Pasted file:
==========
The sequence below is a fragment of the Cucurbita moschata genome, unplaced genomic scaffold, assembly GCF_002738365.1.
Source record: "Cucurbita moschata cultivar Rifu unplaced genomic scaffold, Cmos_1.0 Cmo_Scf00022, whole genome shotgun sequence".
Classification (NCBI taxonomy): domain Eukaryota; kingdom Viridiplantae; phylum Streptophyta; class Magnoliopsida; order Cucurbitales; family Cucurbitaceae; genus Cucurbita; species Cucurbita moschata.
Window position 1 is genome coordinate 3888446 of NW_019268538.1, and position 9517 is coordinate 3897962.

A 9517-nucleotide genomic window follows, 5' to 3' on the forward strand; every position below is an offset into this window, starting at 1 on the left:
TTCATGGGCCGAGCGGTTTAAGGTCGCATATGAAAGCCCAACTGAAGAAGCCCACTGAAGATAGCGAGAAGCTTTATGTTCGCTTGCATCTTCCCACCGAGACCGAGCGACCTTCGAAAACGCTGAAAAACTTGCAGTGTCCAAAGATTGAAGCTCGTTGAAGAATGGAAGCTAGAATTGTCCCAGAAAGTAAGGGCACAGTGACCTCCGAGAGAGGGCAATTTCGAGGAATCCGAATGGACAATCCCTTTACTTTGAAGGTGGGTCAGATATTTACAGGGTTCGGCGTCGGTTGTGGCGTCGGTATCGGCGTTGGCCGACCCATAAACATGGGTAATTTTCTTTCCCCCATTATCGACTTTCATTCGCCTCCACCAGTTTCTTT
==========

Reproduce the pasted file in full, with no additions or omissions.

The sequence below is a fragment of the Cucurbita moschata genome, unplaced genomic scaffold, assembly GCF_002738365.1.
Source record: "Cucurbita moschata cultivar Rifu unplaced genomic scaffold, Cmos_1.0 Cmo_Scf00022, whole genome shotgun sequence".
Classification (NCBI taxonomy): domain Eukaryota; kingdom Viridiplantae; phylum Streptophyta; class Magnoliopsida; order Cucurbitales; family Cucurbitaceae; genus Cucurbita; species Cucurbita moschata.
Window position 1 is genome coordinate 3888446 of NW_019268538.1, and position 9517 is coordinate 3897962.

A 9517-nucleotide genomic window follows, 5' to 3' on the forward strand; every position below is an offset into this window, starting at 1 on the left:
TTCATGGGCCGAGCGGTTTAAGGTCGCATATGAAAGCCCAACTGAAGAAGCCCACTGAAGATAGCGAGAAGCTTTATGTTCGCTTGCATCTTCCCACCGAGACCGAGCGACCTTCGAAAACGCTGAAAAACTTGCAGTGTCCAAAGATTGAAGCTCGTTGAAGAATGGAAGCTAGAATTGTCCCAGAAAGTAAGGGCACAGTGACCTCCGAGAGAGGGCAATTTCGAGGAATCCGAATGGACAATCCCTTTACTTTGAAGGTGGGTCAGATATTTACAGGGTTCGGCGTCGGTTGTGGCGTCGGTATCGGCGTTGGCCGACCCATAAACATGGGTAATTTTCTTTCCCCCATTATCGACTTTCATTCGCCTCCACCAGTTTCTTT